The Education Reform That Dare Not Speak Its Name

Columnist Thomas Friedman’s piece in the NYT Sunday Review today highlights “Harvard education specialist” Tony Wagner‘s  call for Montessori education in all but name.  Author, speaker, educator, and Harvard fellow Wagner cited Montessori in his 2012 book, Creating Innovators, excerpted here on the Huffington Post

What do you suppose the founders of Google, Larry Page and Sergey Brin; Amazon’s founder and CEO, Jeff Bezos; Wikipedia founder Jimmy Wales; Julia Child; and rapper Sean “P. Diddy” Combs all have in common? … They all went to Montessori schools, where they learned through play. … In the 20th century, Maria Montessori, Lev Vygotsky, Jean Piaget, and others did groundbreaking research on the ways in which children learn through play. Montessori integrated her understanding of the importance of play into her curriculum for schools. Today, Montessori schools can be found around the world.

Well, not exactly—although Montessori did say, “play is the child’s work,”* Montessori classrooms and play-based learning environments look pretty different. But listen to Wagner’s education reforms quoted by Friedman.  The goal of education should be to make students “innovation ready,” rather than “college ready.”  Per Wagner:

  • employers are looking for “skills like critical thinking, communication and collaboration” and students who know how “to ask the right questions — and to take initiative.’
  • students need:  “basic knowledge, … skills, and motivation. … Motivation is the most critical. Young people who are intrinsically motivated — curious, persistent, and willing to take risks — will learn new knowledge and skills continuously.”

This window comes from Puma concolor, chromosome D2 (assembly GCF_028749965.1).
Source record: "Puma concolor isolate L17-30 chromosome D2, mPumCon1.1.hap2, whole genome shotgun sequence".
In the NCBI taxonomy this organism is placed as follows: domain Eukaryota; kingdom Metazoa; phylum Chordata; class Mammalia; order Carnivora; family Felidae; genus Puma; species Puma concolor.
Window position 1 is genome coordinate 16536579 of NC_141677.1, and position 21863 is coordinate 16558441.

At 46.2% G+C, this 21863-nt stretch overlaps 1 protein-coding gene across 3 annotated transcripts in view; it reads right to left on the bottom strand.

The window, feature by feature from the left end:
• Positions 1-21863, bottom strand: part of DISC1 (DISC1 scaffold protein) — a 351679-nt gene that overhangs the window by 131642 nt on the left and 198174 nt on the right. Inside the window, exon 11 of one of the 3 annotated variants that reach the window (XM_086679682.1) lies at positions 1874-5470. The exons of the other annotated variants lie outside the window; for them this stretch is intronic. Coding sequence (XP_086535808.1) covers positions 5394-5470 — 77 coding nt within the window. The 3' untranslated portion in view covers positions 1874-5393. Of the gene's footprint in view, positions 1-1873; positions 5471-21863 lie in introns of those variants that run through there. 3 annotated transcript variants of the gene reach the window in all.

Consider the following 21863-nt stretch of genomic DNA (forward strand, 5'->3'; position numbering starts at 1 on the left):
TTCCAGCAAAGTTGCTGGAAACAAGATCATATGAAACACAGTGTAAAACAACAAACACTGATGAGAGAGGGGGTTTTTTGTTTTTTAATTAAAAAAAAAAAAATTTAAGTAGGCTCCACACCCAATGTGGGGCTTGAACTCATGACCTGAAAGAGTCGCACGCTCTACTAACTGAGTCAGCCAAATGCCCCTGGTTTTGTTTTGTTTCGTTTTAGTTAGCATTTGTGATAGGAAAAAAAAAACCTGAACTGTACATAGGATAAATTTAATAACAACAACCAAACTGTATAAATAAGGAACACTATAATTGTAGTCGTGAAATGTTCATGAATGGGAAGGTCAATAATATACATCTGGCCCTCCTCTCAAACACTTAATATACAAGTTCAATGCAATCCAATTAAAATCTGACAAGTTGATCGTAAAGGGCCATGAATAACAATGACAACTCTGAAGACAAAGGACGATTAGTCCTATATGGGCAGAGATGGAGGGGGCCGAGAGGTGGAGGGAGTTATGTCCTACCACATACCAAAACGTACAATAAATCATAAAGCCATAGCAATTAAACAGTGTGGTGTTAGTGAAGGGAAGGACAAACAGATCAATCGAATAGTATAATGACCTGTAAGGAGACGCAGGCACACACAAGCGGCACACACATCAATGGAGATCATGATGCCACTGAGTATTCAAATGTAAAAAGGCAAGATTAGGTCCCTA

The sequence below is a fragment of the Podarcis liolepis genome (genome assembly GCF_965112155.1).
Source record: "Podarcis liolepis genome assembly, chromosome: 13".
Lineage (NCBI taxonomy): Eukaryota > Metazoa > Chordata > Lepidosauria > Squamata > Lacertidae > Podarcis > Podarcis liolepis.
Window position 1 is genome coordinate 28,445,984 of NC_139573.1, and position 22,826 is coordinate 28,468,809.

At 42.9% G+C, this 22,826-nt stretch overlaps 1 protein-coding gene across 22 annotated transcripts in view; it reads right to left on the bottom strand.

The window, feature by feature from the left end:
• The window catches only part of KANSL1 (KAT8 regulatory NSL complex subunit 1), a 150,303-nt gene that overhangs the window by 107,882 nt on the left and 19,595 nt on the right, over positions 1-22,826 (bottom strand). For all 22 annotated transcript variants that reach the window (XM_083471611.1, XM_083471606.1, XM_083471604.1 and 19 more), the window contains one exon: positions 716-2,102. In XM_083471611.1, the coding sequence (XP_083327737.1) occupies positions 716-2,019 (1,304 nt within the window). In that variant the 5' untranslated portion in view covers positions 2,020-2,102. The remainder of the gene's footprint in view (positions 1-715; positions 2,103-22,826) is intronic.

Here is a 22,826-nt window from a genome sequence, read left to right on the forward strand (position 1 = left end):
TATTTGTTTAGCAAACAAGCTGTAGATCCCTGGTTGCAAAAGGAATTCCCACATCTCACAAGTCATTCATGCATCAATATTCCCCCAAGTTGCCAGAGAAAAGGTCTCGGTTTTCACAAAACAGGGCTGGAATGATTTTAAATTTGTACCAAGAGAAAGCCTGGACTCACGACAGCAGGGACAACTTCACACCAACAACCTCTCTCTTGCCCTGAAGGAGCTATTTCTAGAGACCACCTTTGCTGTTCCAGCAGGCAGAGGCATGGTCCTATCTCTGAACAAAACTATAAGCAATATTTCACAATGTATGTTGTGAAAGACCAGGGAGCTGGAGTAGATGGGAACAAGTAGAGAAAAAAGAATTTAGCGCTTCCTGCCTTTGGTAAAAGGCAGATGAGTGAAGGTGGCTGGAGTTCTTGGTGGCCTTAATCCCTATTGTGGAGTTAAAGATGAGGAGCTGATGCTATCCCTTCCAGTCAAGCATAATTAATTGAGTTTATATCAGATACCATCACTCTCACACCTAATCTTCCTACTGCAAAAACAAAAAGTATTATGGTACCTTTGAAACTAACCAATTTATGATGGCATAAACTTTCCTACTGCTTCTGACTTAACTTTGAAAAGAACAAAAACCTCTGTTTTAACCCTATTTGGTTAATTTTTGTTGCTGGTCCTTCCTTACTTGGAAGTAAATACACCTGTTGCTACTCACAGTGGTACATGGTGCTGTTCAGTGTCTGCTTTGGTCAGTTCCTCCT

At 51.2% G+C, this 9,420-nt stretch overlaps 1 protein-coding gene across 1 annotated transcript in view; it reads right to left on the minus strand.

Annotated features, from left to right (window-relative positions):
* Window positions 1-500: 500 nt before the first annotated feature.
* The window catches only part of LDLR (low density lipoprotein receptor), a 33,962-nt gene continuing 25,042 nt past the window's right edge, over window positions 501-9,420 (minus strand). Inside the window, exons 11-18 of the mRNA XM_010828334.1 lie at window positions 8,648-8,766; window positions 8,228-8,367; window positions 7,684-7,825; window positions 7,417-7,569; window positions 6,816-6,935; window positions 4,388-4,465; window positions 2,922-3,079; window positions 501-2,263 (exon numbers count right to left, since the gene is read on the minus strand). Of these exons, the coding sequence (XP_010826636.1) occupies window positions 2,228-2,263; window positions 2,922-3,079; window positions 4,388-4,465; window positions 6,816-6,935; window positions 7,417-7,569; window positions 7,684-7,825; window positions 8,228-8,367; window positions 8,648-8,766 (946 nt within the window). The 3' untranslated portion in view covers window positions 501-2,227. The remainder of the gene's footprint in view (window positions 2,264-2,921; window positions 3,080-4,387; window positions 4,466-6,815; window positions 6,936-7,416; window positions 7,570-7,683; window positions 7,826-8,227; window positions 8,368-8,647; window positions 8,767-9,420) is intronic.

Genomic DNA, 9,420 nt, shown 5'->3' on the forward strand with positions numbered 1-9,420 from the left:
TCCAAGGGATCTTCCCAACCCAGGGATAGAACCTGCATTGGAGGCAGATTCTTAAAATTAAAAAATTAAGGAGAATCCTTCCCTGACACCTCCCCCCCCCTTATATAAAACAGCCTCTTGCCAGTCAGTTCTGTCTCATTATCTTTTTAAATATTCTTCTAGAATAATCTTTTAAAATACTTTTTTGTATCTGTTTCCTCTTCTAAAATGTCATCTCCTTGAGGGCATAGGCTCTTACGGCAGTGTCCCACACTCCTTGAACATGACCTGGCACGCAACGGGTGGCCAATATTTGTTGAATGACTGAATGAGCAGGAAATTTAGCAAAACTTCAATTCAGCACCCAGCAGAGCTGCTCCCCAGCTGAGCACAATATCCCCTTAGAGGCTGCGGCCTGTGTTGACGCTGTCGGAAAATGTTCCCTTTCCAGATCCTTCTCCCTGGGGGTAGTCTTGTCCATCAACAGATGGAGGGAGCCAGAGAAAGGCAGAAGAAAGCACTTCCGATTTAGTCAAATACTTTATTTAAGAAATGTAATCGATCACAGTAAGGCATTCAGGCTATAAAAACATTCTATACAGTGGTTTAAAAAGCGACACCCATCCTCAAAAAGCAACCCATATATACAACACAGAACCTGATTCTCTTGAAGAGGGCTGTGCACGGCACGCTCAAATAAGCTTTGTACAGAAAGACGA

• But that’s not happening in our system: “The longer kids are in school, the less motivated they become. Gallup’s recent survey showed student engagement going from 80 percent in fifth grade to 40 percent in high school.” 
  • We need to “bring the three most powerful ingredients of intrinsic motivation into the classroom: play, passion and purpose.”
  • Finally, Wagner cites current progressive education darling Finland: “students leave high school ‘innovation-ready.’  They learn concepts and creativity more than facts, … all with a shorter school day, little homework, and almost no testing. “

Hmmm…critical thinking, communication, and collaboration? Intrinsic motivation?  Play, passion, and purpose?  Minimal homework and testing?  Does this sound like an education model you might have heard of?

* Can anyone help me find a citation for this quote?  Let me know in the comments—Thanks!

One response to “The Education Reform That Dare Not Speak Its Name

  1. I tweeted Friedman’s article with the comment that what he is advocating is already happening in many Montessori schools around the country.


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